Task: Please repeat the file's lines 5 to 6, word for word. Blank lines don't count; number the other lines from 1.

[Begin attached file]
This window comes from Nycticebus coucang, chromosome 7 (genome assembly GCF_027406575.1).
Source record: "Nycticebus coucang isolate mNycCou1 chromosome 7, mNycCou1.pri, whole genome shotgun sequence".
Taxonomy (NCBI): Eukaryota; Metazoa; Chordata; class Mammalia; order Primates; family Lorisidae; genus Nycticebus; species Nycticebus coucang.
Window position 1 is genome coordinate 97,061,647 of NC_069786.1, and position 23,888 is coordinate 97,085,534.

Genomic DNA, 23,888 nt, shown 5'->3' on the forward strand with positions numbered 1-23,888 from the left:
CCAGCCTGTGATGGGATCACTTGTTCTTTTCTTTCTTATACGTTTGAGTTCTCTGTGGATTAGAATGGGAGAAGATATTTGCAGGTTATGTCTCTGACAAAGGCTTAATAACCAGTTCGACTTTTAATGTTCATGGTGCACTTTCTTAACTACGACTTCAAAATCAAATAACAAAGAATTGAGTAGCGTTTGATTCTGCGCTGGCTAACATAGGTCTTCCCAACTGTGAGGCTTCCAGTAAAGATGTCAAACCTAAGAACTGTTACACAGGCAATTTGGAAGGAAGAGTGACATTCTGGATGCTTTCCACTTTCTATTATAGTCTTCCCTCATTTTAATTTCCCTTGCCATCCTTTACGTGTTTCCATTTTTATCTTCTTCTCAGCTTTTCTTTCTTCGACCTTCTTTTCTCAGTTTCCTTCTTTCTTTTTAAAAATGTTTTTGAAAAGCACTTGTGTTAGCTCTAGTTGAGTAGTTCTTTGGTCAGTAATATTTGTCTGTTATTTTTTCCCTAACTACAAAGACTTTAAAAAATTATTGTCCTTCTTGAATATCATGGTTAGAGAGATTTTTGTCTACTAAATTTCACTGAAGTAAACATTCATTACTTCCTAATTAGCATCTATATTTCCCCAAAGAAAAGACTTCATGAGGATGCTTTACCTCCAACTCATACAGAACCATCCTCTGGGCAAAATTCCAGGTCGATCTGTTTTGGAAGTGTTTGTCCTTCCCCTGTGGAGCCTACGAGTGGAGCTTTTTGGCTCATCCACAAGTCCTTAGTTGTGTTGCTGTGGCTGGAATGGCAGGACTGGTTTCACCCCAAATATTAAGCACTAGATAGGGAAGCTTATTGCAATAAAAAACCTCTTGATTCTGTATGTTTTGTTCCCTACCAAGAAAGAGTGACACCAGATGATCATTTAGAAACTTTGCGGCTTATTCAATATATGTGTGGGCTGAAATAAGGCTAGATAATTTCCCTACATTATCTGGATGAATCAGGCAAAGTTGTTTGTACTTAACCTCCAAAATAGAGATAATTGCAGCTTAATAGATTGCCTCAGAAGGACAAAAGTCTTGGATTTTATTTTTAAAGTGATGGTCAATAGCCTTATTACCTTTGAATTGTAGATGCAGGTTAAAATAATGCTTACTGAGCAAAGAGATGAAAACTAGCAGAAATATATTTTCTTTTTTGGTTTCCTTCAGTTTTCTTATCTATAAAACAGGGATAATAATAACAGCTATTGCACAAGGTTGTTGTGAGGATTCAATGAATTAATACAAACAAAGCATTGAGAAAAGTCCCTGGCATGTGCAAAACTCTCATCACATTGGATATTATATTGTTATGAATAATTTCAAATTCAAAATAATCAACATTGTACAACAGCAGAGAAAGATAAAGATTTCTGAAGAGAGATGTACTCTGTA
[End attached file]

Genomic DNA, 23,888 nt, shown 5'->3' on the forward strand with positions numbered 1-23,888 from the left:
CCAGCCTGTGATGGGATCACTTGTTCTTTTCTTTCTTATACGTTTGAGTTCTCTGTGGATTAGAATGGGAGAAGATATTTGCAGGTTATGTCTCTGACAAAGGCTTAATAACCAGTTCGACTTTTAATGTTCATGGTGCACTTTCTTAACTACGACTTCAAAATCAAATAACAAAGAATTGAGTAGCGTTTGATTCTGCGCTGGCTAACATAGGTCTTCCCAACTGTGAGGCTTCCAGTAAAGATGTCAAACCTAAGAACTGTTACACAGGCAATTTGGAAGGAAGAGTGACATTCTGGATGCTTTCCACTTTCTATTATAGTCTTCCCTCATTTTAATTTCCCTTGCCATCCTTTACGTGTTTCCATTTTTATCTTCTTCTCAGCTTTTCTTTCTTCGACCTTCTTTTCTCAGTTTCCTTCTTTCTTTTTAAAAATGTTTTTGAAAAGCACTTGTGTTAGCTCTAGTTGAGTAGTTCTTTGGTCAGTAATATTTGTCTGTTATTTTTTCCCTAACTACAAAGACTTTAAAAAATTATTGTCCTTCTTGAATATCATGGTTAGAGAGATTTTTGTCTACTAAATTTCACTGAAGTAAACATTCATTACTTCCTAATTAGCATCTATATTTCCCCAAAGAAAAGACTTCATGAGGATGCTTTACCTCCAACTCATACAGAACCATCCTCTGGGCAAAATTCCAGGTCGATCTGTTTTGGAAGTGTTTGTCCTTCCCCTGTGGAGCCTACGAGTGGAGCTTTTTGGCTCATCCACAAGTCCTTAGTTGTGTTGCTGTGGCTGGAATGGCAGGACTGGTTTCACCCCAAATATTAAGCACTAGATAGGGAAGCTTATTGCAATAAAAAACCTCTTGATTCTGTATGTTTTGTTCCCTACCAAGAAAGAGTGACACCAGATGATCATTTAGAAACTTTGCGGCTTATTCAATATATGTGTGGGCTGAAATAAGGCTAGATAATTTCCCTACATTATCTGGATGAATCAGGCAAAGTTGTTTGTACTTAACCTCCAAAATAGAGATAATTGCAGCTTAATAGATTGCCTCAGAAGGACAAAAGTCTTGGATTTTATTTTTAAAGTGATGGTCAATAGCCTTATTACCTTTGAATTGTAGATGCAGGTTAAAATAATGCTTACTGAGCAAAGAGATGAAAACTAGCAGAAATATATTTTCTTTTTTGGTTTCCTTCAGTTTTCTTATCTATAAAACAGGGATAATAATAACAGCTATTGCACAAGGTTGTTGTGAGGATTCAATGAATTAATACAAACAAAGCATTGAGAAAAGTCCCTGGCATGTGCAAAACTCTCATCACATTGGATATTATATTGTTATGAATAATTTCAAATTCAAAATAATCAACATTGTACAACAGCAGAGAAAGATAAAGATTTCTGAAGAGAGATGTACTCTGTA